Utilities implementing a smart grid need to be able to link customers, their equipment and data centers and often external organizations on a bidirectional communications network. Some utilities are looking at using telephone company communications assets to do this, but many are looking at other alternatives including laying their own fibre network. In the case of electric power utilities serving largely rural areas technologies being considered include broadband over powerlines and wireless technology.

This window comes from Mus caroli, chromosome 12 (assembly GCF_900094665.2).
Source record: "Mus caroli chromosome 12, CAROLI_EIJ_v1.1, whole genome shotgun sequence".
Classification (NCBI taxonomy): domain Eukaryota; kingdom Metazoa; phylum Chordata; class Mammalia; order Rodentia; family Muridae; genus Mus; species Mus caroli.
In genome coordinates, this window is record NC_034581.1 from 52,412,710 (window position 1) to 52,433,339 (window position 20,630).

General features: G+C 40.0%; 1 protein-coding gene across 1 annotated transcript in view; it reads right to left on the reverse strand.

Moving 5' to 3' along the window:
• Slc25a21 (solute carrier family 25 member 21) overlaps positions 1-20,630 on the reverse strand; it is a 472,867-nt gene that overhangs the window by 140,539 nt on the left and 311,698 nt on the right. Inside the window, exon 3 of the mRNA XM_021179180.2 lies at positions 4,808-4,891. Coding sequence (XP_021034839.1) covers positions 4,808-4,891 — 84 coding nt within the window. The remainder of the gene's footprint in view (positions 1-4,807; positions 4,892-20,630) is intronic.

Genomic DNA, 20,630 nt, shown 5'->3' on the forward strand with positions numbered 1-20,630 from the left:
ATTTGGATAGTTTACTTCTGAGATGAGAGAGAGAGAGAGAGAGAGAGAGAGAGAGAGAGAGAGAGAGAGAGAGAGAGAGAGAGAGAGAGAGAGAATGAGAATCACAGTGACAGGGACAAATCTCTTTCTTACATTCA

A wireless technology that I frequently hear about from utilities is WiMAX. A major manufacturer of power utility equipment manufactures WiMAX-based smart meters. Among the companies that have been looking at or testing WiMAX technology include Australia-based SP AusNet, Energy Australia, American Electric Power, Consumers Energy, Centerpoint, National Grid, San Diego Gas & Electric (SDG&E), Southern California Edison (SCE), and Hydro One. A major reason for using WiMAX for the smart grid is high bandwidth which means that WiMAX could be used with major assets like substations to collect large volumes of data from video monitoring units, phasor units which collect information like voltage, current and frequency in real time, and other smart devices. WiMAX could also be used to support mobile work force applications including mapping, digital imagery and video. WiMAX is an open standard, which differentiates it from proprietary smart grid network technology often found in North America and which the European smart grid initiative is trying to avoid. (Image Hydro One)